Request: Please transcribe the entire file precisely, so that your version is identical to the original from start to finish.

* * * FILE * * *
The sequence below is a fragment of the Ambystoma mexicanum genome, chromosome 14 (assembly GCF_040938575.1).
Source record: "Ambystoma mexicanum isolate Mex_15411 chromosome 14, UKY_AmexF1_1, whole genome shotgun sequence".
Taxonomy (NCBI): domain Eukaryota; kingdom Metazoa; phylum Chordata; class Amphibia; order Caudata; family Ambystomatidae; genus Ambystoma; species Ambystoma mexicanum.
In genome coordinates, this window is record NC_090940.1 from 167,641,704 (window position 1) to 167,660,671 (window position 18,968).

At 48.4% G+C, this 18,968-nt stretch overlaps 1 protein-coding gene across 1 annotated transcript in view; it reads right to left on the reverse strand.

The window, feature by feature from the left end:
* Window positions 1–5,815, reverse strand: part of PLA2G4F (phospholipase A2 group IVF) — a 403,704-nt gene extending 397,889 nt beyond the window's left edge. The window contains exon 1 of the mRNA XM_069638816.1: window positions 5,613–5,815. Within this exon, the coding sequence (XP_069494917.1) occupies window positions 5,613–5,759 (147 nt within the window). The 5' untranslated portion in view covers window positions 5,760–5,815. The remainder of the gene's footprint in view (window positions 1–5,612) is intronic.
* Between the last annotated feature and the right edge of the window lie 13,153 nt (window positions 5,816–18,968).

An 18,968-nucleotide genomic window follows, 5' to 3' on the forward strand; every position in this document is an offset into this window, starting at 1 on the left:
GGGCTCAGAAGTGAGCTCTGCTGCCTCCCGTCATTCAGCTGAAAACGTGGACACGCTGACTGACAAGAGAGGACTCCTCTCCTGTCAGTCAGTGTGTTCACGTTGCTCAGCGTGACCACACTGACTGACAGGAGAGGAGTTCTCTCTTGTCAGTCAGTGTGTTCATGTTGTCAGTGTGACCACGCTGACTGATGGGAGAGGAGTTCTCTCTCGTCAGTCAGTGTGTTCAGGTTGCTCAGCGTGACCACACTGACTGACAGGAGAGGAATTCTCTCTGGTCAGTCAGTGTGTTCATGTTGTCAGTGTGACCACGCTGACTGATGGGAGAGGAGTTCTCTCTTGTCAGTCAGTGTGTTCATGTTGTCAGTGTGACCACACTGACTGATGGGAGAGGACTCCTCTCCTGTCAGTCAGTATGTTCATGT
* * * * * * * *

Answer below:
The sequence below is a fragment of the Ambystoma mexicanum genome, chromosome 14 (assembly GCF_040938575.1).
Source record: "Ambystoma mexicanum isolate Mex_15411 chromosome 14, UKY_AmexF1_1, whole genome shotgun sequence".
Taxonomy (NCBI): domain Eukaryota; kingdom Metazoa; phylum Chordata; class Amphibia; order Caudata; family Ambystomatidae; genus Ambystoma; species Ambystoma mexicanum.
In genome coordinates, this window is record NC_090940.1 from 167,641,704 (window position 1) to 167,660,671 (window position 18,968).

At 48.4% G+C, this 18,968-nt stretch overlaps 1 protein-coding gene across 1 annotated transcript in view; it reads right to left on the reverse strand.

The window, feature by feature from the left end:
* Window positions 1–5,815, reverse strand: part of PLA2G4F (phospholipase A2 group IVF) — a 403,704-nt gene extending 397,889 nt beyond the window's left edge. The window contains exon 1 of the mRNA XM_069638816.1: window positions 5,613–5,815. Within this exon, the coding sequence (XP_069494917.1) occupies window positions 5,613–5,759 (147 nt within the window). The 5' untranslated portion in view covers window positions 5,760–5,815. The remainder of the gene's footprint in view (window positions 1–5,612) is intronic.
* Between the last annotated feature and the right edge of the window lie 13,153 nt (window positions 5,816–18,968).

An 18,968-nucleotide genomic window follows, 5' to 3' on the forward strand; every position in this document is an offset into this window, starting at 1 on the left:
GGGCTCAGAAGTGAGCTCTGCTGCCTCCCGTCATTCAGCTGAAAACGTGGACACGCTGACTGACAAGAGAGGACTCCTCTCCTGTCAGTCAGTGTGTTCACGTTGCTCAGCGTGACCACACTGACTGACAGGAGAGGAGTTCTCTCTTGTCAGTCAGTGTGTTCATGTTGTCAGTGTGACCACGCTGACTGATGGGAGAGGAGTTCTCTCTCGTCAGTCAGTGTGTTCAGGTTGCTCAGCGTGACCACACTGACTGACAGGAGAGGAATTCTCTCTGGTCAGTCAGTGTGTTCATGTTGTCAGTGTGACCACGCTGACTGATGGGAGAGGAGTTCTCTCTTGTCAGTCAGTGTGTTCATGTTGTCAGTGTGACCACACTGACTGATGGGAGAGGACTCCTCTCCTGTCAGTCAGTATGTTCATGT